Former President Barack Obama warned Facebook CEO Mark Zuckerberg of fake news emanating from his site after the election last year, but was told there was “no easy fix.”
The two reportedly met Nov. 19 in Lima, Peru at a gathering of world leaders, two months before President Trump’s inauguration. Obama’s warning came after Zuckerberg said the idea that fake news on Facebook somehow affected the election was “crazy.”
A Washington Post piece claims Zuckerberg discovered elements of the Russian plot to publish links to fake news on the election as early as June 2016 but failed to address the problem in an effective and concise manner.
Zuckerberg announced this week he would be turning over thousands of documents to congressional committees regarding the purchase of $100,000 worth of advertising by a Kremlin-linked company. The billionaire entrepreneur has taken immense criticism for not nipping this issue in the bud sooner.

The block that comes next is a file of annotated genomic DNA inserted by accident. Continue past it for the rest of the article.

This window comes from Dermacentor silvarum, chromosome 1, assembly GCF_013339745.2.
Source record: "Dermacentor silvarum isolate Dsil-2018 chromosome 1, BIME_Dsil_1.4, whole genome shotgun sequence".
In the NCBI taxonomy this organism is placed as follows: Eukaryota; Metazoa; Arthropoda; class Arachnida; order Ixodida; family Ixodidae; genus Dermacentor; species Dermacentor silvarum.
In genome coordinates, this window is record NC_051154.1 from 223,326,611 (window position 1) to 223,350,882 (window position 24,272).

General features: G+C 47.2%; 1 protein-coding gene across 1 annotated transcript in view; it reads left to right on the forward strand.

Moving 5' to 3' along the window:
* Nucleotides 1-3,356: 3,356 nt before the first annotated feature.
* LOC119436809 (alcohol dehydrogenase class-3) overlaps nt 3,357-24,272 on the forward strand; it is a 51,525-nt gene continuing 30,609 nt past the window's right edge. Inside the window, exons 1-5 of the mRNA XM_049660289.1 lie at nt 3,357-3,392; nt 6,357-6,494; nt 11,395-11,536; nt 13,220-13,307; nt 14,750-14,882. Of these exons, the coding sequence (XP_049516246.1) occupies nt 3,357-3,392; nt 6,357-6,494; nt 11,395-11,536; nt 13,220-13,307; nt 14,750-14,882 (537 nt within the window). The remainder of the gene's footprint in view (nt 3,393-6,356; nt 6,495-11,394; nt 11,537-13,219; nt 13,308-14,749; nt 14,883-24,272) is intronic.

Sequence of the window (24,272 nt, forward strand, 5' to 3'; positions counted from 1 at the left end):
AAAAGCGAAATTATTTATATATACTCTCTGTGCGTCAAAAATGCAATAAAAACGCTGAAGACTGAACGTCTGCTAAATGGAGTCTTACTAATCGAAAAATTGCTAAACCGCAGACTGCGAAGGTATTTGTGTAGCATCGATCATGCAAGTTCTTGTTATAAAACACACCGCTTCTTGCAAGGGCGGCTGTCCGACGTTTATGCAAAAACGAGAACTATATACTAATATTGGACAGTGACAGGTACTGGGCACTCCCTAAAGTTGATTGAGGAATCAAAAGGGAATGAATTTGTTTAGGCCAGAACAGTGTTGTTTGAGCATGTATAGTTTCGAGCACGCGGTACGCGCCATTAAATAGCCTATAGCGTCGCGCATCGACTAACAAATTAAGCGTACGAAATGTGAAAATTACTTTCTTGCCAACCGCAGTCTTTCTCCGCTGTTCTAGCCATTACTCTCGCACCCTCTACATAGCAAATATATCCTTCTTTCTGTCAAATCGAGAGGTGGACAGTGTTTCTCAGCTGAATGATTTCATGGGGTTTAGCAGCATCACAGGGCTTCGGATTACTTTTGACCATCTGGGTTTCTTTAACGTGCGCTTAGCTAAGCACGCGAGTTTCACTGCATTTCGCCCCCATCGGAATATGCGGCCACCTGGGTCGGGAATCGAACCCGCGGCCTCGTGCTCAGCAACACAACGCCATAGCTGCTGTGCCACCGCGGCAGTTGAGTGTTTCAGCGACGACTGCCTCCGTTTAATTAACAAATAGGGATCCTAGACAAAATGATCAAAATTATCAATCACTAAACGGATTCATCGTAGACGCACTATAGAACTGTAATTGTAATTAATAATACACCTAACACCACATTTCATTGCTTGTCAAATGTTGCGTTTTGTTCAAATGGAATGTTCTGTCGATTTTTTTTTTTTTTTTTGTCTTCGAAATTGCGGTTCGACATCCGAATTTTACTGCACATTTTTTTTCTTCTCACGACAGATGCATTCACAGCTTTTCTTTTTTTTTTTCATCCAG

“There’s been a systematic failure of responsibility” on Facebook’s part, said Zeynep Tufekci, an associate professor at the University of North Carolina at Chapel Hill, who studies social media companies’ impact on society and governments. “It’s rooted in their overconfidence that they know best, their naivete about how the world works, their extensive effort to avoid oversight, and their business model of having very few employees so that no one is minding the store.”
Facebook says it responded appropriately.
“We believe in the power of democracy, which is why we’re taking this work on elections integrity so seriously, and have come forward at every opportunity to share what we’ve found,” said Elliot Schrage, vice president of Facebook’s public policy and communications. A spokesperson for Obama declined to comment.
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